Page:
When the frost starts to set in and the leaves turn from green to a spectrum of ochre, burgundy, sienna, red, the hallowed ‘mellow fruitfulness’ of fall gives any environment a kind of old world cinema feel. The air is crisp, the landscapes gauzy, the birdcall sweeter. But of all the holiday destinations (surprisingly plentiful even when the weather cools), it’s still Canada that tenaciously holds the crown for the most beautiful backdrops in these autumn months of forested mountains, mirror-like lakes, a stunning variety of ornithological life and in every city a warm meal held out to travellers by friendly hands. And if, like me, you get itchy feet and want to hike the Rockies, shop the cobbled streets of quaint market villages and historic port towns, grab the binoculars for some bird- or whale-watching (try along the Côte Nord or Saguenay) but aren’t quite energetic enough to hitchhike your way up and down the country, then of course, you have to look at what holiday options are available and appropriate. A tour seems, after some thought, the most sensible option: it’s the only way to see as much of a large region as possible, and with guided tours the fact that all the fussy details are taken care of before departure is a welcome nugget of relief.
Also reassuring is the fact that the travelling is done in a group of people with similar interests, and spearheaded by a guide who’s always on hand to let you know what’s going on, what the history of each area is, etc. Guided tours of Canada can pan out in several different ways, but will generally involve some travel by sea, some by rail, some by coach and some by air (normally getting to and from the departure port). The focus of a tour will be on one form of transport – so, for example, it might be billed as a cruise, but includes travel between stop-offs. Which is all rather fabulous. And if you ask me, a cruise seems the most elegant and luxurious way forward. As long as there’s enough time spent at sea to relax and make the most of the on-board facilities (spa, pool, award-winning food, anyone?), I’m a happy camper. Or not camper (thankfully).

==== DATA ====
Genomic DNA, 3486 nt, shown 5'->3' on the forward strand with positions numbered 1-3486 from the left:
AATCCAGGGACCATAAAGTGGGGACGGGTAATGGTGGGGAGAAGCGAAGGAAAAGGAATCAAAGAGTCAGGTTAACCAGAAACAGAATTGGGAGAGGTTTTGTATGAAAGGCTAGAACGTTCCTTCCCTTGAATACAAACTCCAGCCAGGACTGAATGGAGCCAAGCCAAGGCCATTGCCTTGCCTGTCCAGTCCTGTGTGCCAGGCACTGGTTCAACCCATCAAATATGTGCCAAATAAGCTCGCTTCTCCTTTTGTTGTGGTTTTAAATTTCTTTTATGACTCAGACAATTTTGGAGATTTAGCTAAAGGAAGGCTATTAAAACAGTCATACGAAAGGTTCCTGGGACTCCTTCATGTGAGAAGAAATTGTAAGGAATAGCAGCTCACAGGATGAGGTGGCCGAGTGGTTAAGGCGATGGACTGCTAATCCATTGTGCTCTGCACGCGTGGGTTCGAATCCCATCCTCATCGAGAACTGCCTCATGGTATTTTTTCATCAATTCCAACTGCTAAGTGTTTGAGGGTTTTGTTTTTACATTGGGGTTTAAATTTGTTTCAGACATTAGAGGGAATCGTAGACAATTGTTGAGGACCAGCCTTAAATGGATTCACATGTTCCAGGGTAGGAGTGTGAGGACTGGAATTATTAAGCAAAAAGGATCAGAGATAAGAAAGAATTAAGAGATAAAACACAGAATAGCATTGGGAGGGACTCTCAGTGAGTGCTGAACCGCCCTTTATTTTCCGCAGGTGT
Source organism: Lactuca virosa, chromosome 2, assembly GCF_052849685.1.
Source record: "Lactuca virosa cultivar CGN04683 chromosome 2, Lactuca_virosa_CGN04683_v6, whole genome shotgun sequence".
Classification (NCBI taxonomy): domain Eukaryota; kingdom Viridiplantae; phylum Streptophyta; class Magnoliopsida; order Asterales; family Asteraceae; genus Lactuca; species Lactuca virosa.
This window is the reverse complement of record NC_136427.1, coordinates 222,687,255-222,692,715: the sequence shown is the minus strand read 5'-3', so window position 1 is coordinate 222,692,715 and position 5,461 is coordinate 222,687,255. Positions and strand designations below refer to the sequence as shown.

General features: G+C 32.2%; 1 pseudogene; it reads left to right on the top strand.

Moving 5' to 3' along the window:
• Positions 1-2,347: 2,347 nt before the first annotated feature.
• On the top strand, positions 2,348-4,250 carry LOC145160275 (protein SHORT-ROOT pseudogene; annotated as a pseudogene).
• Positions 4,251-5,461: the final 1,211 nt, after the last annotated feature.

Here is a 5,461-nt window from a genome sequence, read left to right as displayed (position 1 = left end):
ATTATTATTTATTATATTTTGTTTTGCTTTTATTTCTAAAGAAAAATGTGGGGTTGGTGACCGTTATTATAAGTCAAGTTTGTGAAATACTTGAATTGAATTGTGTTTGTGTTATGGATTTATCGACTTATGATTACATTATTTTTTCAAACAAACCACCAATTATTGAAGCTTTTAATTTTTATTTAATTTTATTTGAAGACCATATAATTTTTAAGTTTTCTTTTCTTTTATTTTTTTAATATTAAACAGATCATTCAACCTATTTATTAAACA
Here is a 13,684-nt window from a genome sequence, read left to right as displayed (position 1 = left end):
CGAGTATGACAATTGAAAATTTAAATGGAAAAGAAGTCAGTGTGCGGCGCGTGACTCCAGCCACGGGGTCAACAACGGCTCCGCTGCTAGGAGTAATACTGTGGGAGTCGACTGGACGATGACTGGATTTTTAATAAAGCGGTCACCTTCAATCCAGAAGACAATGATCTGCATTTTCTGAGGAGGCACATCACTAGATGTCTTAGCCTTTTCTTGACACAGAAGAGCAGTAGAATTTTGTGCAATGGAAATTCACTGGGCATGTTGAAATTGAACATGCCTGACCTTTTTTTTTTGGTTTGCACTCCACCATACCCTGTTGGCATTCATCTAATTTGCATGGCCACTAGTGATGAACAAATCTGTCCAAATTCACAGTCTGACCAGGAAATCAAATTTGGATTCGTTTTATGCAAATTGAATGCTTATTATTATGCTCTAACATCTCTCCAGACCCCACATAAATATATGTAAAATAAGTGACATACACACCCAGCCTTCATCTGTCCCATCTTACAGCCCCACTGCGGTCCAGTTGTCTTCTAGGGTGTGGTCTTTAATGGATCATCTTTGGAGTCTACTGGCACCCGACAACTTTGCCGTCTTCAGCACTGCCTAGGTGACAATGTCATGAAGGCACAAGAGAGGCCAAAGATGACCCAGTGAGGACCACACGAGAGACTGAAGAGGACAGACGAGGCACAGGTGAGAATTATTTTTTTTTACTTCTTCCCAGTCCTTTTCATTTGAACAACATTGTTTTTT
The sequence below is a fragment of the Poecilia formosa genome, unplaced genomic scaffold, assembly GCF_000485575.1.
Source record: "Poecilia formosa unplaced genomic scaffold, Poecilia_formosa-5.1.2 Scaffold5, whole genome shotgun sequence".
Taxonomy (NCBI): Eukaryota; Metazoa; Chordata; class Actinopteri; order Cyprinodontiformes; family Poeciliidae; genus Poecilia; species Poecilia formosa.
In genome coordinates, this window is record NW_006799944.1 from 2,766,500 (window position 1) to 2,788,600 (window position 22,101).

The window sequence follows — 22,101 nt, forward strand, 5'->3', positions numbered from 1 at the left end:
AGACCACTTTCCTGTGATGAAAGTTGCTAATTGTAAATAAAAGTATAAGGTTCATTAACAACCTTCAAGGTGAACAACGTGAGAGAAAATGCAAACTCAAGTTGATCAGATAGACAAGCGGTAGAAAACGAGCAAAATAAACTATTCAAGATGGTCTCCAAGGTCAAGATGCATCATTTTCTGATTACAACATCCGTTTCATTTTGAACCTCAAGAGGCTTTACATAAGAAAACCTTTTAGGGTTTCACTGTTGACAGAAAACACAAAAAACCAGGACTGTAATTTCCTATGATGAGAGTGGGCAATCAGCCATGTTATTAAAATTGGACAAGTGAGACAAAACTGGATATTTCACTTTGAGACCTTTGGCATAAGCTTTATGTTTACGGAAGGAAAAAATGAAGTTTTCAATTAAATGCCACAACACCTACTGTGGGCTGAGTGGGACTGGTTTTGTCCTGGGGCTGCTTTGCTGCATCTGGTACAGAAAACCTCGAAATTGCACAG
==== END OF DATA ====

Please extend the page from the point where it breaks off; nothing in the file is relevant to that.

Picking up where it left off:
So what might one expect to see on a Canadian cruise? The best bits are likely to be those days and leisure hours spent on land. A popular cruise and tour hotspot would be the region of Quebec. Stop-offs will combine tours and excursions (don’t miss a trip to at least one of the wildlife facilities or national park reserves) with ‘downtime’ where you are free to wander the streets of the city stops. The obvious highlight is Montréal, the chic but gritty French-speaking capital, where graffitied concrete blocks rising up into the sky contrast the elegant architecture of the Old Town, students eating poutine stroll along the main shopping drags where high street names mingle with the fripperies that sell everything from vintage clothes to antique furniture. Make sure you head to the jazz quarter in the evening for a taste of the brassy melodies that made this city famous on the international music scene. But equally gorgeous is Quebec City. A walking tour will take you round the best parts of the city – look out for the Notre-Dame Basilica and the picturesque Place-Royale, the birthplace of French America. And at this beautiful time of year, wherever you go in Canada, don’t forget to leaf-peep!